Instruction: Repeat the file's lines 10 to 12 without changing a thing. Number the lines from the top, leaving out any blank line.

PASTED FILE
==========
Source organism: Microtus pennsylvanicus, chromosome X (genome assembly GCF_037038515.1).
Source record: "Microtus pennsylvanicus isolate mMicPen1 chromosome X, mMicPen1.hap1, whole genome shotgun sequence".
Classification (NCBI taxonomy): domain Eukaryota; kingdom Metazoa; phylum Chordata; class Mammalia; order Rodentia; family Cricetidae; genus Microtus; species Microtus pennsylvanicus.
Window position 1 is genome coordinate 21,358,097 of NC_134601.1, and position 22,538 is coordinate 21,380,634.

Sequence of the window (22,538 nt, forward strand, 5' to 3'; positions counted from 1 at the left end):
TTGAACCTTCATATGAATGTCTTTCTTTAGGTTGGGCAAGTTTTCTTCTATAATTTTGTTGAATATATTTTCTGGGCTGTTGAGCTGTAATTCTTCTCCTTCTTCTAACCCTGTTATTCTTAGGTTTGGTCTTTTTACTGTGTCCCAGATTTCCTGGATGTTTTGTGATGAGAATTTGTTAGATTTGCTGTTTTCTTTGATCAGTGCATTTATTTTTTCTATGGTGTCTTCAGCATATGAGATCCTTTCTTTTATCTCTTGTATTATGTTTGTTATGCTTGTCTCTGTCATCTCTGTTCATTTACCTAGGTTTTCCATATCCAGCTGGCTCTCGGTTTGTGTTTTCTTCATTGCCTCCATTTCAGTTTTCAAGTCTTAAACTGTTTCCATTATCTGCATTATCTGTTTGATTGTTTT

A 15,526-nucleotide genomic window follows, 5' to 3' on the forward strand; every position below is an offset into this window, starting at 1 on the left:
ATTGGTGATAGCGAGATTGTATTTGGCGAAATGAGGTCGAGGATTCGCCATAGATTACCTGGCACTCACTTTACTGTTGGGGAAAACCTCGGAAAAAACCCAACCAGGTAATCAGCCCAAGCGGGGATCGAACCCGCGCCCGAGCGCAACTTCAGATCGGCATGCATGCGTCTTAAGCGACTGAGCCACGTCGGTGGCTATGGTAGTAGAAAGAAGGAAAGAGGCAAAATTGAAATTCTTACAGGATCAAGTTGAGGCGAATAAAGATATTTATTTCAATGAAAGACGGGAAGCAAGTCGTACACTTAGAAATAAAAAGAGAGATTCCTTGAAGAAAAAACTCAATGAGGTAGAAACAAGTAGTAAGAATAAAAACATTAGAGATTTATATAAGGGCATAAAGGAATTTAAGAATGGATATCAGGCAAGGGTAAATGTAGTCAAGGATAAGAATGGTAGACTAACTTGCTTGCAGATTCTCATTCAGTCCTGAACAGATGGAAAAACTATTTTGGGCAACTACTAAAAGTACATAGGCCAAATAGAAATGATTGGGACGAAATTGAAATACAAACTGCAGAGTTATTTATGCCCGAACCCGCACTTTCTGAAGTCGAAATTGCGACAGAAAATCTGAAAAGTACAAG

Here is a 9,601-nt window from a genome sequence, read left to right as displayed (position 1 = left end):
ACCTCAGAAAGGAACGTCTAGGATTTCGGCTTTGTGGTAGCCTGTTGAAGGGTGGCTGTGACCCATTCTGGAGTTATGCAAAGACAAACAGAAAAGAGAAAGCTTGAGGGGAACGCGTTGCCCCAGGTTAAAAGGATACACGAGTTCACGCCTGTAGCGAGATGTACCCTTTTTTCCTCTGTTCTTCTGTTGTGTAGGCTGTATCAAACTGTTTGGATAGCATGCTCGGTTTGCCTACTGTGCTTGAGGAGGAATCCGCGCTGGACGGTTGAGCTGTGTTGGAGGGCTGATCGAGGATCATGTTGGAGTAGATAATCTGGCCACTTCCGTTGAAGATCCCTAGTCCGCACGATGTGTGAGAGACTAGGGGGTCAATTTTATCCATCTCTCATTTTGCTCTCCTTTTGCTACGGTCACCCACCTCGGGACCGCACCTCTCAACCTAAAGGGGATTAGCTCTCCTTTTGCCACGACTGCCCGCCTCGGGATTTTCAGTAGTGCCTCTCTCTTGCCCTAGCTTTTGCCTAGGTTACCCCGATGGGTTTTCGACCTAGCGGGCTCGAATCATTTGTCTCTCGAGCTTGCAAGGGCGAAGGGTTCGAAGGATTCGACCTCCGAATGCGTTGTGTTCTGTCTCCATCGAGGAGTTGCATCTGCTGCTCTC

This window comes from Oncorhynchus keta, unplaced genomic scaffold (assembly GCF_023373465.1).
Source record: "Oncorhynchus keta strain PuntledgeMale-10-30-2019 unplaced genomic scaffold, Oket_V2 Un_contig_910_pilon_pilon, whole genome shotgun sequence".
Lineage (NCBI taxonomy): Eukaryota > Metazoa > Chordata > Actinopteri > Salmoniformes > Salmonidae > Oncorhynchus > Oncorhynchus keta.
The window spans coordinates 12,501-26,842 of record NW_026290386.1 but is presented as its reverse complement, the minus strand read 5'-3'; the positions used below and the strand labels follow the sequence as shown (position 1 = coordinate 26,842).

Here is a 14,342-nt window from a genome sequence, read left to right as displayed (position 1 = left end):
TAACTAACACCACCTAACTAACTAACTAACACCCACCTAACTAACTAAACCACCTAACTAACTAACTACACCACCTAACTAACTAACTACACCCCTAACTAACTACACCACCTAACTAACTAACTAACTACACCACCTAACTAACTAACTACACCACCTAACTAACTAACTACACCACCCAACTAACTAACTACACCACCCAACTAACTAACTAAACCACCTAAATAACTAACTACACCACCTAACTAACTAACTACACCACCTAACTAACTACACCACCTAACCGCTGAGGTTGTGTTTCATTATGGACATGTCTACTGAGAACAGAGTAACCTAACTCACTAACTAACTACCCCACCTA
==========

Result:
ACCTCAGAAAGGAACGTCTAGGATTTCGGCTTTGTGGTAGCCTGTTGAAGGGTGGCTGTGACCCATTCTGGAGTTATGCAAAGACAAACAGAAAAGAGAAAGCTTGAGGGGAACGCGTTGCCCCAGGTTAAAAGGATACACGAGTTCACGCCTGTAGCGAGATGTACCCTTTTTTCCTCTGTTCTTCTGTTGTGTAGGCTGTATCAAACTGTTTGGATAGCATGCTCGGTTTGCCTACTGTGCTTGAGGAGGAATCCGCGCTGGACGGTTGAGCTGTGTTGGAGGGCTGATCGAGGATCATGTTGGAGTAGATAATCTGGCCACTTCCGTTGAAGATCCCTAGTCCGCACGATGTGTGAGAGACTAGGGGGTCAATTTTATCCATCTCTCATTTTGCTCTCCTTTTGCTACGGTCACCCACCTCGGGACCGCACCTCTCAACCTAAAGGGGATTAGCTCTCCTTTTGCCACGACTGCCCGCCTCGGGATTTTCAGTAGTGCCTCTCTCTTGCCCTAGCTTTTGCCTAGGTTACCCCGATGGGTTTTCGACCTAGCGGGCTCGAATCATTTGTCTCTCGAGCTTGCAAGGGCGAAGGGTTCGAAGGATTCGACCTCCGAATGCGTTGTGTTCTGTCTCCATCGAGGAGTTGCATCTGCTGCTCTC

This window comes from Oncorhynchus keta, unplaced genomic scaffold (assembly GCF_023373465.1).
Source record: "Oncorhynchus keta strain PuntledgeMale-10-30-2019 unplaced genomic scaffold, Oket_V2 Un_contig_910_pilon_pilon, whole genome shotgun sequence".